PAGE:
April 5, 1978, dawned clear and bright in Tampa, Florida. My father was sick, at home, and I drove out to Thonotosassa, east of Tampa, to visit with him. Driving back to my apartment in North Tampa, I noticed several unmarked police cars at the Shop ‘n Go convenience store down the street from my family home. Little did I know they were waiting for me.
Along line of traffic backed up behind a slow convoy of yellow buses headed for schools along the way. When I finally turned north on 56th Street, still in unincorporated Hillsborough County, miles from the city of Tampa, several of the unmarked police cars jockeyed for position like ducklings behind me. One car pulled up alongside mine on the inside lane, the passenger wielding a chrome-plated shotgun. I pulled over on the grassy road shoulder and raised my hands. Eight detectives in street clothes encircled my car, aiming shotguns at me, yelling. The shotguns were shaking. I flashed back to the final scene of “Bonnie and Clyde,” where Warren Beatty and Faye Dunaway were slaughtered in a hail of bullets.

Hands still in the air, I shouted that I was unarmed, that we didn’t need any accidents. Car windows closed, air conditioning on, I prayed they understood what I said. I asked the lead detective, Gerald Rauft, what I was being charged with.

“Murder,” he said.

Murder? That didn’t make any sense. I hadn’t murdered anyone. I would have remembered. It turned out that the murder had occurred on February 17, 1975, over three years before, committed by drug addict and petty criminal Larry Wingate, whose wealthy father, Wingate bragged for years, had spent a fortune bribing cops and prosecutors to get his prodigal out of legal troubles. In exchange for several dropped drug charges and immunity from prosecution for first degree murder (and no telling how much money in bribes), Wingate agreed to commit perjury, testifying that “Charlie told me he shot someone.” Immunity, one must recall, is given only to the guilty. The innocent don’t need it.

Traffic was blocked north and south on the four-lane divided highway as I slowly got out of my car and climbed into the back seat of the nearest police car. After a confrontation between Rauft and a sheriff’s deputy, angered that police outside their jurisdiction had created a huge traffic snarl in his, the police car convoy slowly untangled and escorted me downtown to the detective division.

After demanding a lawyer and phone call for a couple of hours, detectives escorted me downstairs, where reporters and television cameramen waited, just in time for the six o’clock news, live from police headquarters.

My first visitor was a famous lawyer known for being the personal advisor to Santo Trafficante, reputed head of the Mafia in Florida, who had accompanied Trafficante to the House committee investigating the Kennedy assassination, where Santo pleaded the Fifth Amendment. My girlfriend saw my arrest on the news, and called her uncle, unbeknownst to me, the Mafia boss’s consigliere.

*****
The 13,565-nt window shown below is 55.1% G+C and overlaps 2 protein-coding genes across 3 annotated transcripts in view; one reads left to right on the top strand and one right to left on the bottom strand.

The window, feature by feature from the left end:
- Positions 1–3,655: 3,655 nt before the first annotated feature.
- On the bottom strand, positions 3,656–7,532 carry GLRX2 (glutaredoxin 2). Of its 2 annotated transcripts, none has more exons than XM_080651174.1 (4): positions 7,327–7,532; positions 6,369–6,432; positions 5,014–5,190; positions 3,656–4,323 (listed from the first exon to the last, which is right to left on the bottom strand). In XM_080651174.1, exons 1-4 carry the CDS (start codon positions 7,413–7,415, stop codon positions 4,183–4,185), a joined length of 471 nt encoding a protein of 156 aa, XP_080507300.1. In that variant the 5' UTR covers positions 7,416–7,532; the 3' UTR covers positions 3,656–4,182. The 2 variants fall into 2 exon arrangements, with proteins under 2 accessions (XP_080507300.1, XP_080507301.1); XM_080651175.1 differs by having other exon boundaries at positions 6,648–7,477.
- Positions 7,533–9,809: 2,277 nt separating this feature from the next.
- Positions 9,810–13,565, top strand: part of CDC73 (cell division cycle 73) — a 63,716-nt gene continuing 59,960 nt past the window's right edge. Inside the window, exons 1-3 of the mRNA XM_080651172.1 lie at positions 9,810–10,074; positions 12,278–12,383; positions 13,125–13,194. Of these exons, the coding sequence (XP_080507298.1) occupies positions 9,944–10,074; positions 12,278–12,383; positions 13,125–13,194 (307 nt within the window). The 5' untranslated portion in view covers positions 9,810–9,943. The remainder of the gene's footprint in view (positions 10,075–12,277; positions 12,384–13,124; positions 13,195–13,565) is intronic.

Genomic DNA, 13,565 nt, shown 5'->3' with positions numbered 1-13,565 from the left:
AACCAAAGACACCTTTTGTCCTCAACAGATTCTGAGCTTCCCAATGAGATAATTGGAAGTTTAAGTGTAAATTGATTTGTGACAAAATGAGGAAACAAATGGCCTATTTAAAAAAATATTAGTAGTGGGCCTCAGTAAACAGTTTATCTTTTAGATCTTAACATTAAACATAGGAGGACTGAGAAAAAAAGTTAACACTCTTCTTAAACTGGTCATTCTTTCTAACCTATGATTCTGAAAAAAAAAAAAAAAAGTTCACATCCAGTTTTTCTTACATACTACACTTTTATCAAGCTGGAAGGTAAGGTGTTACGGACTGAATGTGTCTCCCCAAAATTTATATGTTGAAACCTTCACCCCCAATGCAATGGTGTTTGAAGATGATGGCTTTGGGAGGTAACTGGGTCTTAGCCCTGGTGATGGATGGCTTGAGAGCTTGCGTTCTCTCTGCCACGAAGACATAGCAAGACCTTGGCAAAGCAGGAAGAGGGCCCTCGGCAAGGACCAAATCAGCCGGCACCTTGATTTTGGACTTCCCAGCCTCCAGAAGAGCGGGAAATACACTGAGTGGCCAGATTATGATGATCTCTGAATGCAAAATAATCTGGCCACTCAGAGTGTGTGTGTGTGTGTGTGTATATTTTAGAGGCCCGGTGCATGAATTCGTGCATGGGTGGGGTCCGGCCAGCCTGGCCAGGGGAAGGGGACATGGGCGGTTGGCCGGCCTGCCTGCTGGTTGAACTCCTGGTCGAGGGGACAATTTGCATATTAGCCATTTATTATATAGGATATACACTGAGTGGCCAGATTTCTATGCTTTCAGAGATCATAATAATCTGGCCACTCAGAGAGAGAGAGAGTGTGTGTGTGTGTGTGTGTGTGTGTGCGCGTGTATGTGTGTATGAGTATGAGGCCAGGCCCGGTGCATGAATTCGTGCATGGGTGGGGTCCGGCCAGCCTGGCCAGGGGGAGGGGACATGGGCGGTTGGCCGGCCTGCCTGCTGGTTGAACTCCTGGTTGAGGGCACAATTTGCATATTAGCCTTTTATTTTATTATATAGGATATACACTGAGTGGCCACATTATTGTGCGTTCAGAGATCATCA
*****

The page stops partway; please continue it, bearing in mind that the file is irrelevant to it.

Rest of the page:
The lawyer cut to the chase. He’d already talked to the prosecutor. For a very large cash payment, the murder charge would go away. I told him that I hadn’t killed anyone, that I was innocent, and didn’t have that kind of money, anyway. He said, otherwise, the prosecutor would seek the death penalty, electrocution in “Old Sparky.”

Many things happened. The State offered me increasingly lenient plea bargains for reduced charges and a guilty plea, avoiding a jury trial, resulting in possibly five to seven years in prison, no minimum, no mandatory, no parole.

I refused. Perhaps I should have taken the deal, and fought my conviction from “out there.” My trial was a travesty. Perjured testimony by convicted felons seeking immunity. No physical or forensic evidence linked me to the shooting scene. The only eyewitness, a thirty-eight year old custodian and church deacon, swore that I was not the shooter, who was several inches shorter and many pounds lighter than both of us.

It didn’t matter. The fix was in. A compromise verdict by a split jury resulted in a life sentence, minimum twenty-five years before parole eligibility. Years later we learned that the corrupt prosecutor had tampered with the jury. No matter. The beat goes on.

14,975 days later, I have survived forty-one years in some of Florida’s worst, most violent prisons. I have seen thousands of men come and go to and from prison over the years, many of them due to my help. Hundreds of prisoners with life sentences and similar convictions, some with multiple murder cases, robberies, and kidnappings, have been paroled and live in freedom to this day. Not me. My parole release date remains at July 4, 2017, yet I sit in prison, still.

The corrupt prosecutor, angered that the jury did not vote death, was heard to say, “Norman will never survive a life sentence.” Angered that I have so far survived, the prosecutor has repeatedly politically tampered with the parole commissioners, who, conveniently, owe their jobs to him, as the chairman of the Parole Qualifications Committee.

How will it end? It has been a long, hard struggle. I have lost virtually everything except my faith in God. I was twenty-eight years old the day I was arrested. Today I am sixty-nine years old. A few aging family members and friends have stood by my side.

I fight on.

If you’d like to contact this author directly, please write to:

Charles Norman #881834

Tomoka Correctional Institution

3950 Tiger Bay Road

Daytona Beach, FL  32124